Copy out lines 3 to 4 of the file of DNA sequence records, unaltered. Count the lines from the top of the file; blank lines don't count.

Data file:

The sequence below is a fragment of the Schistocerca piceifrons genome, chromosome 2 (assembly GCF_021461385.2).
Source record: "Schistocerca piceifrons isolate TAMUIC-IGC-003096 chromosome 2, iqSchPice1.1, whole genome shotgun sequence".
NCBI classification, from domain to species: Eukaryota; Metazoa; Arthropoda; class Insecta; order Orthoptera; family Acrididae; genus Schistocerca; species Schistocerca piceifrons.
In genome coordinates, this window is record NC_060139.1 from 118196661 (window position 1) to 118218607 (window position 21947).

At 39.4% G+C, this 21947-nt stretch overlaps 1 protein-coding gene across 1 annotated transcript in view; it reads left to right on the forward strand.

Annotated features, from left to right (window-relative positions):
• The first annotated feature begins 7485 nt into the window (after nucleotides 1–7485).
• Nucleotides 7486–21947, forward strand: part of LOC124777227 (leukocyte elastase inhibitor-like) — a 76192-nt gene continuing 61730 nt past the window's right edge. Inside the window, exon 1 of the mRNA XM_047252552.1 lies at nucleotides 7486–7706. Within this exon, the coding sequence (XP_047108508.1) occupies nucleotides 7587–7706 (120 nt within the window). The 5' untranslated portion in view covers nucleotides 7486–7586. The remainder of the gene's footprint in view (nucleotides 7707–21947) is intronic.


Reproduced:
NCBI classification, from domain to species: Eukaryota; Metazoa; Arthropoda; class Insecta; order Orthoptera; family Acrididae; genus Schistocerca; species Schistocerca piceifrons.
In genome coordinates, this window is record NC_060139.1 from 118196661 (window position 1) to 118218607 (window position 21947).